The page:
The UK Prime Minister Boris Johnson is allegedly considering leaving his post next spring because he supposedly struggles to live on a salary of £150,402 a year, according to British media.
Johnson plans to leave office as soon as he gets Brexit done and navigates the nation through the worst period of the Covid-19 pandemic, the Daily Mirror reported, adding that the prime minister apparently believes he can pull that off in some six months.
The reason for such an early departure? According to some unnamed Tory MPs that talked to the Mirror, it is all because the prime minister finds his salary underwhelming, even in comparison to his previous occupation.
The sources told the newspaper Johnson privately complained about being unable to live on £150,402 ($194,244) a year. The article also suggests that he simply cannot get past the idea that his predecessor, Theresa May, who also resigned early after her own Brexit deal was rejected by parliament, has since earned £1 million on lecture circuits. Boris reportedly believes he could earn at least twice as much by doing the same.
In fact, he did earn £160,000 from holding just two speeches in one month shortly before he became prime minister. That is not to mention that Boris also enjoyed a steady income of £23,000 per month as a Daily Telegraph columnist, which translates into £275,000 a year.
Back in 2019, when Johnson was about to take the position of prime minister, the Sunday Times reported that his income would fall from a total of £829,000 – which he had earned over the past year by combining his salaries as an MP and a columnist with earnings from public speeches and book royalties – to the standard prime minister’s salary of £150,402 a year, which he earns now.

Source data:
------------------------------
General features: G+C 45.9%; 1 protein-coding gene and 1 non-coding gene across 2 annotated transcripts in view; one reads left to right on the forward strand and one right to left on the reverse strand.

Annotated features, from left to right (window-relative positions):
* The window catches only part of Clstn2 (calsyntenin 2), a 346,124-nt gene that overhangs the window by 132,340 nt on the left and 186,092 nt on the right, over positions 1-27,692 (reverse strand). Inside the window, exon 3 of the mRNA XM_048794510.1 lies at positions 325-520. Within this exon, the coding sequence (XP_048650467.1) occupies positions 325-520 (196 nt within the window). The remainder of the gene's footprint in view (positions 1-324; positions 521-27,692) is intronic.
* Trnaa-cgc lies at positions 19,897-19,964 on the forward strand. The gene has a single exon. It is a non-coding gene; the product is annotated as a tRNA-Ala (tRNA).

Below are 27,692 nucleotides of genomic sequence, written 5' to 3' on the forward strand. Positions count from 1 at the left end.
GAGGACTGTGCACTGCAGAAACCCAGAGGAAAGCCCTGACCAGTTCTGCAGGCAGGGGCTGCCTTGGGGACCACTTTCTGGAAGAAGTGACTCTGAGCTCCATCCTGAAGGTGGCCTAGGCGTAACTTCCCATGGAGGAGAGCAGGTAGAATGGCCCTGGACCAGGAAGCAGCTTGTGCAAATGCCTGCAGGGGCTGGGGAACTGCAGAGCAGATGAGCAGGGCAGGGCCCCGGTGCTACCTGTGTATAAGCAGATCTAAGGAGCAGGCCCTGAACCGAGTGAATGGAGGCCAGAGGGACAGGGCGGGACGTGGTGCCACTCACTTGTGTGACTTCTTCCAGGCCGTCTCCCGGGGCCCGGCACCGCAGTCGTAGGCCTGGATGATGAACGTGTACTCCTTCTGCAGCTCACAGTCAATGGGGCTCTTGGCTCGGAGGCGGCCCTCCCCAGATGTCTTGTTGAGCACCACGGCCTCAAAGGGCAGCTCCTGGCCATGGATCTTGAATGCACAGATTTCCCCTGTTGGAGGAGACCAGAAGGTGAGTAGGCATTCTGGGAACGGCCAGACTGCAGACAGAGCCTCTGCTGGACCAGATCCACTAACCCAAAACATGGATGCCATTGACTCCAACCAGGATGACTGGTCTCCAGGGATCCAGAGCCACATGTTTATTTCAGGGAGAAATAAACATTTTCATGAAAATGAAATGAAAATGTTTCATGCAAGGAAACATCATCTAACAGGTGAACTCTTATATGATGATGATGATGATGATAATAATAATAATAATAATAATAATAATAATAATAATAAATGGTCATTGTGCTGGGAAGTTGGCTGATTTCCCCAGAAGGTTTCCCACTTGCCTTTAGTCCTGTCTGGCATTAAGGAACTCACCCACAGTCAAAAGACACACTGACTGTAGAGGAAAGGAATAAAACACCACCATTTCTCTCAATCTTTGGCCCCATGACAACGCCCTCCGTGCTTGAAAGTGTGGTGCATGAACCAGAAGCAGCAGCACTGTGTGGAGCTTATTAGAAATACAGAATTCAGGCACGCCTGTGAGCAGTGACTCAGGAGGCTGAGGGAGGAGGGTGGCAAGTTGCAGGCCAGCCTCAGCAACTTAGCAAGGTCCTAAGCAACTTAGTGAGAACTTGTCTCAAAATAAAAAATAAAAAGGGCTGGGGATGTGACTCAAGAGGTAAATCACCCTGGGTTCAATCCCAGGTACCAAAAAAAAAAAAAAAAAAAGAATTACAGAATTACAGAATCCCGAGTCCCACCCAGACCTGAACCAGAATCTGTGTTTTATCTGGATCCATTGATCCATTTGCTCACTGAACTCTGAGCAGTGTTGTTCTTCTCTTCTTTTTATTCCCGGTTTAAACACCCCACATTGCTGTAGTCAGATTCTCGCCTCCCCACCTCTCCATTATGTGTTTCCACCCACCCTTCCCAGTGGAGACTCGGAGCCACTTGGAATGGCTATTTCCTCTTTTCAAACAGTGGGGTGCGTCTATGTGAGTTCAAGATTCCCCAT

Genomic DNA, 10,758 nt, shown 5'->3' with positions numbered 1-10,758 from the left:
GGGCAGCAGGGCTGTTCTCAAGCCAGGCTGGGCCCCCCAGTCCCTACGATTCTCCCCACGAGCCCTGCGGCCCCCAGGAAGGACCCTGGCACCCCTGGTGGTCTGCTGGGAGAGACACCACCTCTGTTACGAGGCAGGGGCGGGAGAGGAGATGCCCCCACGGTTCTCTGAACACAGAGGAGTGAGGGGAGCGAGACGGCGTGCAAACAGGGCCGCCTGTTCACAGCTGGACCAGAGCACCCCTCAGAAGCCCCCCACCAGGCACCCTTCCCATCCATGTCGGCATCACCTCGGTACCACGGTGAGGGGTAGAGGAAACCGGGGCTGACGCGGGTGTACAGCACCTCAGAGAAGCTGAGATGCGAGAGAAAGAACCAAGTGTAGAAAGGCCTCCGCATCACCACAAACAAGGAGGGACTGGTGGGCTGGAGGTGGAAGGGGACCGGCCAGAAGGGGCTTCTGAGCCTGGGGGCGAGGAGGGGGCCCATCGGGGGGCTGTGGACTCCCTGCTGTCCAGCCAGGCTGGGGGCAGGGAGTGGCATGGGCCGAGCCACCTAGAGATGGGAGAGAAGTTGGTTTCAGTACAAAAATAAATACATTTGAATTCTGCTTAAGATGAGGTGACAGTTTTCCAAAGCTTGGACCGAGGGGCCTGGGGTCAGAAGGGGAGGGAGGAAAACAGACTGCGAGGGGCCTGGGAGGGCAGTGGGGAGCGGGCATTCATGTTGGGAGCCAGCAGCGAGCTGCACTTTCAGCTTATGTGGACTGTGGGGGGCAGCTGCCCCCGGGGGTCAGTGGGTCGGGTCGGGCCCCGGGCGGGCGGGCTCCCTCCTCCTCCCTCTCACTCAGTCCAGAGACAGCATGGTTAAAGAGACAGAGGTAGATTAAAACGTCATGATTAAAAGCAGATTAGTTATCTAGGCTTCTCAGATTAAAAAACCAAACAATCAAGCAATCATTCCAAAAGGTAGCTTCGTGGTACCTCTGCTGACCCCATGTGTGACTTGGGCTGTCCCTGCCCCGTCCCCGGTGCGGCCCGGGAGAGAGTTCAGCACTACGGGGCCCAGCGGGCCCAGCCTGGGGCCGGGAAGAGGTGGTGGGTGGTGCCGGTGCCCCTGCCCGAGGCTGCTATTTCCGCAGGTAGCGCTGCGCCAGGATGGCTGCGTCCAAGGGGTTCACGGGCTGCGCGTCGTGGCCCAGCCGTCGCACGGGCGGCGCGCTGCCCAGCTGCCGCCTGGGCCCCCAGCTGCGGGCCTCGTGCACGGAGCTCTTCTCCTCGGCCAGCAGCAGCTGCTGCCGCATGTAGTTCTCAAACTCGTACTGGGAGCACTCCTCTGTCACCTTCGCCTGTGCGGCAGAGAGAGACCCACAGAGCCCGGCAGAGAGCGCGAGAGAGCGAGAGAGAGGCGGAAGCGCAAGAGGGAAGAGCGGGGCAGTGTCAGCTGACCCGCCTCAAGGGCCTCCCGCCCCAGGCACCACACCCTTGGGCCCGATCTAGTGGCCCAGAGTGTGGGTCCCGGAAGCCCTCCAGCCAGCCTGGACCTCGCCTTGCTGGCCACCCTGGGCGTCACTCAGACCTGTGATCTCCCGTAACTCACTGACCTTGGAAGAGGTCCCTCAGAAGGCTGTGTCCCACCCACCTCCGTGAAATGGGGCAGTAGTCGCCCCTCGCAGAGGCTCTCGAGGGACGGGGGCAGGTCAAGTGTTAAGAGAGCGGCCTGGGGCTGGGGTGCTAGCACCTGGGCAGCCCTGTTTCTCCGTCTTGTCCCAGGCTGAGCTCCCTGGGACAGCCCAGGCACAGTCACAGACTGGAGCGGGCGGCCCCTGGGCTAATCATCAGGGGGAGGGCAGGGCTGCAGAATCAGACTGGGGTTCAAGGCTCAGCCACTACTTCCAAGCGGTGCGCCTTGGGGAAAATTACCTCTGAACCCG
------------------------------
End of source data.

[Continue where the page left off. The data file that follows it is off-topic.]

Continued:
Many of Johnson’s children, including his six-month-old son Wilfred, still need financial support, one of the MPs who talked to the Mirror noted, adding that he also has to pay his ex-wife Marina Wheeler a significant part of his income as part of their divorce deal.
Even though Johnson himself allegedly does not consider his position rewarding enough, there is still apparently no shortage of those willing to take his place. According to the Mirror, the list of potential candidates for the job includes Chancellor Rishi Sunak, Foreign Secretary Dominic Raab, Cabinet Office head Michael Gove, as well as former Health Secretary Jeremy Hunt and ex-Defence Minister Penny Mordaunt.
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